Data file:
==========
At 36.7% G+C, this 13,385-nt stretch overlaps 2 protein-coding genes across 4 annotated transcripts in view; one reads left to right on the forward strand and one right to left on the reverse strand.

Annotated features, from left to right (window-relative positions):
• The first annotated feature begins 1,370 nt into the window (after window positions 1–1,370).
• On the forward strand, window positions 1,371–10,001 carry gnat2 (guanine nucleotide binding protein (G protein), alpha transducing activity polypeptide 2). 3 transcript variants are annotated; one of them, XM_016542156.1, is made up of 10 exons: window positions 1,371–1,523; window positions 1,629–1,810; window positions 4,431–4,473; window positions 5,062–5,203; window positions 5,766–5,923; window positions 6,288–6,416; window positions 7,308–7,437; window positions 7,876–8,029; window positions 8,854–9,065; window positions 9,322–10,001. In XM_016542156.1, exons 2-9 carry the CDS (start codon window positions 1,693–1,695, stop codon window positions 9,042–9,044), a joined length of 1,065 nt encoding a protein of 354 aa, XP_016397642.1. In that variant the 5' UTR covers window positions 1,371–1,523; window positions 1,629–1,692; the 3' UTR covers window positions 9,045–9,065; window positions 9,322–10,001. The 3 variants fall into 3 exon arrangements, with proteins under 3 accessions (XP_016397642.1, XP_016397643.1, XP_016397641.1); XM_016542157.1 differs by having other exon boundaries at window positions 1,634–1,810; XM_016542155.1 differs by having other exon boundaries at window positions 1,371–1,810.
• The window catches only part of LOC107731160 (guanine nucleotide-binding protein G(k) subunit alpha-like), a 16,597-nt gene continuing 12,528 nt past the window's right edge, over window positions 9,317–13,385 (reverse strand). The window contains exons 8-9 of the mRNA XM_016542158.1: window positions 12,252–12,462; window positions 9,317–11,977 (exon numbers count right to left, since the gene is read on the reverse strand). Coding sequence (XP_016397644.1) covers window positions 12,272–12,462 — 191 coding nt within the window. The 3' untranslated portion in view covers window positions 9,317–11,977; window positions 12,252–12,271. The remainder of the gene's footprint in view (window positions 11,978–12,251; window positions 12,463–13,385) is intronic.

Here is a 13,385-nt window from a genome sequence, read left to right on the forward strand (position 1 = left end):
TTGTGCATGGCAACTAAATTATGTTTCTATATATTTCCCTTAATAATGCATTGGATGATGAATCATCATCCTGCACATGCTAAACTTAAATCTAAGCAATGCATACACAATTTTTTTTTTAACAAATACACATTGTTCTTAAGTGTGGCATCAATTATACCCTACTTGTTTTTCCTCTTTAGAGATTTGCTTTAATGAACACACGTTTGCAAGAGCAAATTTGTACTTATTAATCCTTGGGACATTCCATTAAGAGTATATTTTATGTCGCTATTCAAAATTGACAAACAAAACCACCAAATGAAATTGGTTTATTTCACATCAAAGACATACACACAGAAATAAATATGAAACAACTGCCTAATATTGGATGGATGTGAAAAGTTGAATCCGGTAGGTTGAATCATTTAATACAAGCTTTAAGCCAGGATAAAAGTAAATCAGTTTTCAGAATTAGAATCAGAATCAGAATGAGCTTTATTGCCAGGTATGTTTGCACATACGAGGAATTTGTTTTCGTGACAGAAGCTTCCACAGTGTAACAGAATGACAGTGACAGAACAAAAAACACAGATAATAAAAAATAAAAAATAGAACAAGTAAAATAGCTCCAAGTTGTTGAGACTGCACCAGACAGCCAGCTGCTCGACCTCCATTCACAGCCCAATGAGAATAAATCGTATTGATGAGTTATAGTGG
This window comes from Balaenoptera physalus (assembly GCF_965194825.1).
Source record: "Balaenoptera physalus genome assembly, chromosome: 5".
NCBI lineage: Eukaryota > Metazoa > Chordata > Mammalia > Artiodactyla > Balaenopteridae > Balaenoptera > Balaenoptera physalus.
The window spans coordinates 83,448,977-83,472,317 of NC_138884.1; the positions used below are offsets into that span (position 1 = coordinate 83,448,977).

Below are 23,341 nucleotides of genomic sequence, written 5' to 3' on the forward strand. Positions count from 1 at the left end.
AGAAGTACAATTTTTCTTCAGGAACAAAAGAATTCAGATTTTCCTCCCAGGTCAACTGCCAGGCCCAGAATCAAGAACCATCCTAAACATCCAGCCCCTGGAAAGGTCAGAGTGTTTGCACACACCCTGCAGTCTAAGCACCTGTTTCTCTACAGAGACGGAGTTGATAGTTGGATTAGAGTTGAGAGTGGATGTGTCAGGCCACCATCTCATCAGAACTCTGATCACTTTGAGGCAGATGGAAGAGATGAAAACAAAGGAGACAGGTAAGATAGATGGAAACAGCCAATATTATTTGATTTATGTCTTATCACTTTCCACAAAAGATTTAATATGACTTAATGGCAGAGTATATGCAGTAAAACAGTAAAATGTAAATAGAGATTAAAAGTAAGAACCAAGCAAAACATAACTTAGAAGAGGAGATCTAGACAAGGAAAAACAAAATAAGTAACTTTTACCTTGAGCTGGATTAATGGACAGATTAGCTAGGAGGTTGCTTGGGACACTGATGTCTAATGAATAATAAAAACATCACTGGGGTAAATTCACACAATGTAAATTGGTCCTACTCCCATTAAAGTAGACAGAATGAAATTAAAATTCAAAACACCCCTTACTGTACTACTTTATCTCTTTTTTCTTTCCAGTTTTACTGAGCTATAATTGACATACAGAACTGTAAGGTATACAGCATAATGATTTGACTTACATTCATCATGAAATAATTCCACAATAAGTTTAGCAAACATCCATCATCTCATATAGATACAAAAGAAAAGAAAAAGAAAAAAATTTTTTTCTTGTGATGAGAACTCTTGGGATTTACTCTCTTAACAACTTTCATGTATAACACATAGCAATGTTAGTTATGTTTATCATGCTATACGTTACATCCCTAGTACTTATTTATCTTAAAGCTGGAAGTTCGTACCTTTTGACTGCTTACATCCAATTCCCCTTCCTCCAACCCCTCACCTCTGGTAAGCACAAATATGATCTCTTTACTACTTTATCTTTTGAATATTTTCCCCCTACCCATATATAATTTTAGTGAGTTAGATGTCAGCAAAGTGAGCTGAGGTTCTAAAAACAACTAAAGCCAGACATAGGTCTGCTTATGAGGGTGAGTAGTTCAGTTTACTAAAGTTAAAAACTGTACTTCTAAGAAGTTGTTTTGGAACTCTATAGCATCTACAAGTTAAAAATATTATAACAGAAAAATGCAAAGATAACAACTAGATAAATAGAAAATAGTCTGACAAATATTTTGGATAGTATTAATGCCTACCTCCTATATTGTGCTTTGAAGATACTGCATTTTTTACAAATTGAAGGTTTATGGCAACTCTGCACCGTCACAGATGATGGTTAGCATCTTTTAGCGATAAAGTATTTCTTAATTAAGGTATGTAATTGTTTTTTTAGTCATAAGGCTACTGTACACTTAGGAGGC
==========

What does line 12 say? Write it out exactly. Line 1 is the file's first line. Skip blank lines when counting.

Below are 23,341 nucleotides of genomic sequence, written 5' to 3' on the forward strand. Positions count from 1 at the left end.